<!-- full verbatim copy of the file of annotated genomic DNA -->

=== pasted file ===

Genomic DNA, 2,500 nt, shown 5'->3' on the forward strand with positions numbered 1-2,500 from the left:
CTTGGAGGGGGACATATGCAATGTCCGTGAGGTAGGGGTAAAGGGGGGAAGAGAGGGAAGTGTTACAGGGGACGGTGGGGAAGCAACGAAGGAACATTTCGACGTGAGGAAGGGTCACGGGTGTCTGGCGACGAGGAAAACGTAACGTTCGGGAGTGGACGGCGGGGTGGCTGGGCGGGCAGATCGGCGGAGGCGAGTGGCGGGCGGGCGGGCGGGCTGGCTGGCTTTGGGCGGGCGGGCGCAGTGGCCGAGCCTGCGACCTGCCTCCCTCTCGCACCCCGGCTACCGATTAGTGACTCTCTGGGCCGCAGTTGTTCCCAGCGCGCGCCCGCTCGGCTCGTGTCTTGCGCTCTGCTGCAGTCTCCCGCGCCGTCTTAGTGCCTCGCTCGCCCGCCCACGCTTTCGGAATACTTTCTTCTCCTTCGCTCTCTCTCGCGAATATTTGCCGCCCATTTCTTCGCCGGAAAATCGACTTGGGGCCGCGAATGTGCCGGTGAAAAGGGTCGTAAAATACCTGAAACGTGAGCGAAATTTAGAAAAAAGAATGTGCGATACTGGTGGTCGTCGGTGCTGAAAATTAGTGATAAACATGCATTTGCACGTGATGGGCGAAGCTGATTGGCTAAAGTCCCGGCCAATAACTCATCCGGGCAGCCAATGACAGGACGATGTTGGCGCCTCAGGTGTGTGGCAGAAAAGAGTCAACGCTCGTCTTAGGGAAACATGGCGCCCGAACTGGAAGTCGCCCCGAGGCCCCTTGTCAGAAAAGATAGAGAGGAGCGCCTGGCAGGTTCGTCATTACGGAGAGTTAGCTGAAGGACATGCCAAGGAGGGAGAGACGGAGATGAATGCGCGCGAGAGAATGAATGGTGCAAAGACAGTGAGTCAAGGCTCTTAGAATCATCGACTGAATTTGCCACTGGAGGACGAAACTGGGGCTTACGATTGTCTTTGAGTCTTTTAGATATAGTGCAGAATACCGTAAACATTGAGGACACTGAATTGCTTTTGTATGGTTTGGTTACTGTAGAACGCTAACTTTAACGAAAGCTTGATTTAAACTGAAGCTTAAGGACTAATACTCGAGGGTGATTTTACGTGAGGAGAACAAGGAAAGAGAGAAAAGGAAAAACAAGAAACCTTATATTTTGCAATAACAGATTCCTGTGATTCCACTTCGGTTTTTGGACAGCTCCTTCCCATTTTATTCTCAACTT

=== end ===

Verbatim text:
Genomic DNA, 2,500 nt, shown 5'->3' on the forward strand with positions numbered 1-2,500 from the left:
CTTGGAGGGGGACATATGCAATGTCCGTGAGGTAGGGGTAAAGGGGGGAAGAGAGGGAAGTGTTACAGGGGACGGTGGGGAAGCAACGAAGGAACATTTCGACGTGAGGAAGGGTCACGGGTGTCTGGCGACGAGGAAAACGTAACGTTCGGGAGTGGACGGCGGGGTGGCTGGGCGGGCAGATCGGCGGAGGCGAGTGGCGGGCGGGCGGGCGGGCTGGCTGGCTTTGGGCGGGCGGGCGCAGTGGCCGAGCCTGCGACCTGCCTCCCTCTCGCACCCCGGCTACCGATTAGTGACTCTCTGGGCCGCAGTTGTTCCCAGCGCGCGCCCGCTCGGCTCGTGTCTTGCGCTCTGCTGCAGTCTCCCGCGCCGTCTTAGTGCCTCGCTCGCCCGCCCACGCTTTCGGAATACTTTCTTCTCCTTCGCTCTCTCTCGCGAATATTTGCCGCCCATTTCTTCGCCGGAAAATCGACTTGGGGCCGCGAATGTGCCGGTGAAAAGGGTCGTAAAATACCTGAAACGTGAGCGAAATTTAGAAAAAAGAATGTGCGATACTGGTGGTCGTCGGTGCTGAAAATTAGTGATAAACATGCATTTGCACGTGATGGGCGAAGCTGATTGGCTAAAGTCCCGGCCAATAACTCATCCGGGCAGCCAATGACAGGACGATGTTGGCGCCTCAGGTGTGTGGCAGAAAAGAGTCAACGCTCGTCTTAGGGAAACATGGCGCCCGAACTGGAAGTCGCCCCGAGGCCCCTTGTCAGAAAAGATAGAGAGGAGCGCCTGGCAGGTTCGTCATTACGGAGAGTTAGCTGAAGGACATGCCAAGGAGGGAGAGACGGAGATGAATGCGCGCGAGAGAATGAATGGTGCAAAGACAGTGAGTCAAGGCTCTTAGAATCATCGACTGAATTTGCCACTGGAGGACGAAACTGGGGCTTACGATTGTCTTTGAGTCTTTTAGATATAGTGCAGAATACCGTAAACATTGAGGACACTGAATTGCTTTTGTATGGTTTGGTTACTGTAGAACGCTAACTTTAACGAAAGCTTGATTTAAACTGAAGCTTAAGGACTAATACTCGAGGGTGATTTTACGTGAGGAGAACAAGGAAAGAGAGAAAAGGAAAAACAAGAAACCTTATATTTTGCAATAACAGATTCCTGTGATTCCACTTCGGTTTTTGGACAGCTCCTTCCCATTTTATTCTCAACTT